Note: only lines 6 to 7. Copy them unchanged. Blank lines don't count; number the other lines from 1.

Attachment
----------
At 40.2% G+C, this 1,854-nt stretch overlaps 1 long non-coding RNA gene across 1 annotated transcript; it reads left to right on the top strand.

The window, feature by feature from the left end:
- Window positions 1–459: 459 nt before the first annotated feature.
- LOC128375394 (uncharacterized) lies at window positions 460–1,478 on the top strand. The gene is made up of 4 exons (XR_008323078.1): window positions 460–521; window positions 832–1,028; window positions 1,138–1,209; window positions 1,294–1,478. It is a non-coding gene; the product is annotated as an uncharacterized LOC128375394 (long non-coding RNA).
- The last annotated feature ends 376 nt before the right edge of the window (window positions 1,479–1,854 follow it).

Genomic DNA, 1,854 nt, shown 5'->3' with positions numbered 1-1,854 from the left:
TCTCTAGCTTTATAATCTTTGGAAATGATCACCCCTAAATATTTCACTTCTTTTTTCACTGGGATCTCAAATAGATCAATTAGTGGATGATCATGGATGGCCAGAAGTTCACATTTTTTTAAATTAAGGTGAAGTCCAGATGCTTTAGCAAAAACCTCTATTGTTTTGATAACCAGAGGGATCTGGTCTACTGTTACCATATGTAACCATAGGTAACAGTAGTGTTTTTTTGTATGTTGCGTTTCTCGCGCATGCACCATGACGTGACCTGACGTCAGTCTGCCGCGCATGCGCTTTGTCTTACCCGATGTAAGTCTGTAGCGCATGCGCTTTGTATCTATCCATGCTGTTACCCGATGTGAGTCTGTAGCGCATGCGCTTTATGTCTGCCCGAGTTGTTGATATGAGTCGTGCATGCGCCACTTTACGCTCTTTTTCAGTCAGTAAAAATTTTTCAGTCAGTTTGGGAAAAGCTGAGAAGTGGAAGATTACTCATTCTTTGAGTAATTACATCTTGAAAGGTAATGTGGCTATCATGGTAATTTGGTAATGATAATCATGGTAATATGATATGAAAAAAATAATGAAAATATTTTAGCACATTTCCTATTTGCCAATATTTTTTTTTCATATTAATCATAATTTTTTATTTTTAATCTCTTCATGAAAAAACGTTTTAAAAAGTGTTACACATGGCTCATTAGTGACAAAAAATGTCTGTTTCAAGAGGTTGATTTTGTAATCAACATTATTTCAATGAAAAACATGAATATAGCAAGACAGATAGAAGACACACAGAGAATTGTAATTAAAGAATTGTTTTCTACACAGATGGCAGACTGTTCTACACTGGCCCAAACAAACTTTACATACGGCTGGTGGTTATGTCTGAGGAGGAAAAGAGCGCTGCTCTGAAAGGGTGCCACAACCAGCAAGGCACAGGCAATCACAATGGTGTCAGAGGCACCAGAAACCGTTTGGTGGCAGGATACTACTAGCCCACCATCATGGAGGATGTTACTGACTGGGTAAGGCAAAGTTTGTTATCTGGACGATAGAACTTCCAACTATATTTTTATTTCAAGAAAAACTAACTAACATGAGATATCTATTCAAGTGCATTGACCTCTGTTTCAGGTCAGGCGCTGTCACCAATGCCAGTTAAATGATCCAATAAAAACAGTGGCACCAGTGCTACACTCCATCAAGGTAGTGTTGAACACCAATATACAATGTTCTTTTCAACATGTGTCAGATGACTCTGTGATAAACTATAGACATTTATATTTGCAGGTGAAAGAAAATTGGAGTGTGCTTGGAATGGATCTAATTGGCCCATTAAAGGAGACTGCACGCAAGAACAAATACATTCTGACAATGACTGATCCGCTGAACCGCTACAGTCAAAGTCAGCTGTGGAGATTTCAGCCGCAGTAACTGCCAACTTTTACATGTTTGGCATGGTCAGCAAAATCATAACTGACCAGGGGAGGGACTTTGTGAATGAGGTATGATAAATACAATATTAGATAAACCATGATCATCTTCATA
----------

Genomic DNA, 1,854 nt, shown 5'->3' with positions numbered 1-1,854 from the left:
TCTCTAGCTTTATAATCTTTGGAAATGATCACCCCTAAATATTTCACTTCTTTTTTCACTGGGATCTCAAATAGATCAATTAGTGGATGATCATGGATGGCCAGAAGTTCACATTTTTTTAAATTAAGGTGAAGTCCAGATGCTTTAGCAAAAACCTCTATTGTTTTGATAACCAGAGGGATCTGGTCTACTGTTACCATATGTAACCATAGGTAACAGTAGTGTTTTTTTGTATGTTGCGTTTCTCGCGCATGCACCATGACGTGACCTGACGTCAGTCTGCCGCGCATGCGCTTTGTCTTACCCGATGTAAGTCTGTAGCGCATGCGCTTTGTATCTATCCATGCTGTTACCCGATGTGAGTCTGTAGCGCATGCGCTTTATGTCTGCCCGAGTTGTTGATATGAGTCGTGCATGCGCCACTTTACGCTCTTTTTCAGTCAGTAAAAATTTTTCAGTCAGTTTGGGAAAAGCTGAGAAGTGGAAGATTACTCATTCTTTGAGTAATTACATCTTGAAAGGTAATGTGGCTATCATGGTAATTTGGTAATGATAATCATGGTAATATGATATGAAAAAAATAATGAAAATATTTTAGCACATTTCCTATTTGCCAATATTTTTTTTTCATATTAATCATAATTTTTTATTTTTAATCTCTTCATGAAAAAACGTTTTAAAAAGTGTTACACATGGCTCATTAGTGACAAAAAATGTCTGTTTCAAGAGGTTGATTTTGTAATCAACATTATTTCAATGAAAAACATGAATATAGCAAGACAGATAGAAGACACACAGAGAATTGTAATTAAAGAATTGTTTTCTACACAGATGGCAGACTGTTCTACACTGGCCCAAACAAACTTTACATACGGCTGGTGGTTATGTCTGAGGAGGAAAAGAGCGCTGCTCTGAAAGGGTGCCACAACCAGCAAGGCACAGGCAATCACAATGGTGTCAGAGGCACCAGAAACCGTTTGGTGGCAGGATACTACTAGCCCACCATCATGGAGGATGTTACTGACTGGGTAAGGCAAAGTTTGTTATCTGGACGATAGAACTTCCAACTATATTTTTATTTCAAGAAAAACTAACTAACATGAGATATCTATTCAAGTGCATTGACCTCTGTTTCAGGTCAGGCGCTGTCACCAATGCCAGTTAAATGATCCAATAAAAACAGTGGCACCAGTGCTACACTCCATCAAGGTAGTGTTGAACACCAATATACAATGTTCTTTTCAACATGTGTCAGATGACTCTGTGATAAACTATAGACATTTATATTTGCAGGTGAAAGAAAATTGGAGTGTGCTTGGAATGGATCTAATTGGCCCATTAAAGGAGACTGCACGCAAGAACAAATACATTCTGACAATGACTGATCCGCTGAACCGCTACAGTCAAAGTCAGCTGTGGAGATTTCAGCCGCAGTAACTGCCAACTTTTACATGTTTGGCATGGTCAGCAAAATCATAACTGACCAGGGGAGGGACTTTGTGAATGAGGTATGATAAATACAATATTAGATAAACCATGATCATCTTCATA